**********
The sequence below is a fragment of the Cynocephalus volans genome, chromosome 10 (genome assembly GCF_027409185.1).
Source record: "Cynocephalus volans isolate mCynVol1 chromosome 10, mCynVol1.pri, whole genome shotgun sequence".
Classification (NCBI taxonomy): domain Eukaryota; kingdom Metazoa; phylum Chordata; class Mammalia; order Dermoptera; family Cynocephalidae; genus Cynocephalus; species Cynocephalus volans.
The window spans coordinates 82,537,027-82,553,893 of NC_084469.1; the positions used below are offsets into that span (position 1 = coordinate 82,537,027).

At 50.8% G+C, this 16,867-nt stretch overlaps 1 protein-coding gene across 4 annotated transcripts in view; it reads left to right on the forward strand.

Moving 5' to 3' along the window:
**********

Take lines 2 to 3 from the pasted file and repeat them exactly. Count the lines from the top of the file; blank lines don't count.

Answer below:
Source record: "Cynocephalus volans isolate mCynVol1 chromosome 10, mCynVol1.pri, whole genome shotgun sequence".
Classification (NCBI taxonomy): domain Eukaryota; kingdom Metazoa; phylum Chordata; class Mammalia; order Dermoptera; family Cynocephalidae; genus Cynocephalus; species Cynocephalus volans.